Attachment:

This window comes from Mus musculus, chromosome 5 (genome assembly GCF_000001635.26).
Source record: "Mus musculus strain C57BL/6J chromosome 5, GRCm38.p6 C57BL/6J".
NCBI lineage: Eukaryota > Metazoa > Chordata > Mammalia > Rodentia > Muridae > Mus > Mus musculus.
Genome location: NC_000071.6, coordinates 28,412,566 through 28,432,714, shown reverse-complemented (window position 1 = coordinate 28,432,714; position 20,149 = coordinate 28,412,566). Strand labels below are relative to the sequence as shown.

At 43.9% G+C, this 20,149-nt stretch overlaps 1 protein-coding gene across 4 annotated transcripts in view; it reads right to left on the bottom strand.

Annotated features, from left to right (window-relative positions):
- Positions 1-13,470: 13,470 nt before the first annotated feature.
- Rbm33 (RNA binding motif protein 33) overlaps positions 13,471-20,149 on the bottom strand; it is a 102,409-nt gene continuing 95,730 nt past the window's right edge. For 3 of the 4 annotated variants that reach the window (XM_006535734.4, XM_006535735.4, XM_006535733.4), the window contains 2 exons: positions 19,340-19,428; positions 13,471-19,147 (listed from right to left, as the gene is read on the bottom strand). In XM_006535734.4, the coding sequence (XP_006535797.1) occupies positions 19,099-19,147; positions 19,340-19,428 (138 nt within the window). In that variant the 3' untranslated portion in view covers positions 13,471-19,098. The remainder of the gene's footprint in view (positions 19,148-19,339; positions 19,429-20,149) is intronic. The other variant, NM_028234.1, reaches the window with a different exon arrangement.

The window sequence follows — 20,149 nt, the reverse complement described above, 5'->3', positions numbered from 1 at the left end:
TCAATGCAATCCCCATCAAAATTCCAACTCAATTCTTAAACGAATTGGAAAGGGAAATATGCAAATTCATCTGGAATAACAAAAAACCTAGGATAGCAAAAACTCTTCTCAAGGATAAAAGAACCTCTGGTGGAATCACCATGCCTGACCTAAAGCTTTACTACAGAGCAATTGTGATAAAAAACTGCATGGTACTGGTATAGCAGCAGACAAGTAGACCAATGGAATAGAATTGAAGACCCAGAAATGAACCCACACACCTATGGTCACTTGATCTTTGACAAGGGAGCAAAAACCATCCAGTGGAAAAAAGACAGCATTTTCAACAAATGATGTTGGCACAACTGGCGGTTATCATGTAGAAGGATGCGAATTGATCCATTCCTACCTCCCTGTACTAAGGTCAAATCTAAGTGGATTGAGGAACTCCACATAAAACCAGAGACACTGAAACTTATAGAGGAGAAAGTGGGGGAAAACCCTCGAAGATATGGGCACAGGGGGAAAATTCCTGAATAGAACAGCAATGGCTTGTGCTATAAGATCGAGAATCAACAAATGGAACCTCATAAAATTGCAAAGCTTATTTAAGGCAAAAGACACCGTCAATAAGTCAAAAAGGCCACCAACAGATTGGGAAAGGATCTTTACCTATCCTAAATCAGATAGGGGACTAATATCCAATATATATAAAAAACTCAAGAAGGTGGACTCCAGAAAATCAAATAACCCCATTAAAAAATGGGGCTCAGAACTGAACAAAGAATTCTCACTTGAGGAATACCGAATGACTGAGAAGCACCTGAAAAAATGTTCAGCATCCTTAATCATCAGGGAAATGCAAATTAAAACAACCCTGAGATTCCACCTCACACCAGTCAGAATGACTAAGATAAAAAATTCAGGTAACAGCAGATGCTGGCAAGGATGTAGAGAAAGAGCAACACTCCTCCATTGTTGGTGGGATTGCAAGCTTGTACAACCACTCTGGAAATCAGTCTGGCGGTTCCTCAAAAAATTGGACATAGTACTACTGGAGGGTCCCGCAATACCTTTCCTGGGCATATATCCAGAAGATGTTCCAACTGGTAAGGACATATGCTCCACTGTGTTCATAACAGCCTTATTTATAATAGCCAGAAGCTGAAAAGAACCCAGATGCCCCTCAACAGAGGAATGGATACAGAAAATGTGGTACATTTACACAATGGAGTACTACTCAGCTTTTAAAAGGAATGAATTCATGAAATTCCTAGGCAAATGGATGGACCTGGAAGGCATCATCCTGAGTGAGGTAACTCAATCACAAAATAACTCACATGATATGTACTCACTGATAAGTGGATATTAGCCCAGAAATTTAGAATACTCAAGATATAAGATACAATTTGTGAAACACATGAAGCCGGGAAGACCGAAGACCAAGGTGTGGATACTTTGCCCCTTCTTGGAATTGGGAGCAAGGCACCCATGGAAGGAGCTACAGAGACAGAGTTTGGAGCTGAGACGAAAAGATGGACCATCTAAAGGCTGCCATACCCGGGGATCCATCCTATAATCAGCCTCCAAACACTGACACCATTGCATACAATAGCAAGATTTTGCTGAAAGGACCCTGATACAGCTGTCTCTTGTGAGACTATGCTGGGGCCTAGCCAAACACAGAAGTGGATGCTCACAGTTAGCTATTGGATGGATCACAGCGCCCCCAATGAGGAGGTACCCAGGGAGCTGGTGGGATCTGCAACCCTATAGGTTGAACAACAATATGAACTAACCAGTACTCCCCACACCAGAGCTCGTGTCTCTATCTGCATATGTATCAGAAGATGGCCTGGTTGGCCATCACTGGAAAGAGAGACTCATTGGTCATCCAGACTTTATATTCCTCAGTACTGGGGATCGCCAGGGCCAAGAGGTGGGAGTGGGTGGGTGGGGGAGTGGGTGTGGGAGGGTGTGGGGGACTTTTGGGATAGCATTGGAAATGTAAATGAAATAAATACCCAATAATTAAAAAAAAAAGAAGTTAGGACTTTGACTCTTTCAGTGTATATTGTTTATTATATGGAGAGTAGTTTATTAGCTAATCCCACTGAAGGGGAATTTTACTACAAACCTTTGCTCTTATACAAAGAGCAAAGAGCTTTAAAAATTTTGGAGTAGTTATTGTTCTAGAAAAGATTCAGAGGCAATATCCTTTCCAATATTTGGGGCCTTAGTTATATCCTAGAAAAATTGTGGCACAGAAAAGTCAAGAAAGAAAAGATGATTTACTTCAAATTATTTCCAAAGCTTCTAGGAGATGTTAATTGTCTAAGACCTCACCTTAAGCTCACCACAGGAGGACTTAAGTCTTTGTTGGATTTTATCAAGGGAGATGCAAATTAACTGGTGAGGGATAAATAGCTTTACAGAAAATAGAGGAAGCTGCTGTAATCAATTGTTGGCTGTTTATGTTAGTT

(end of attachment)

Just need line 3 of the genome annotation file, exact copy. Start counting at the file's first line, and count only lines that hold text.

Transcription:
NCBI lineage: Eukaryota > Metazoa > Chordata > Mammalia > Rodentia > Muridae > Mus > Mus musculus.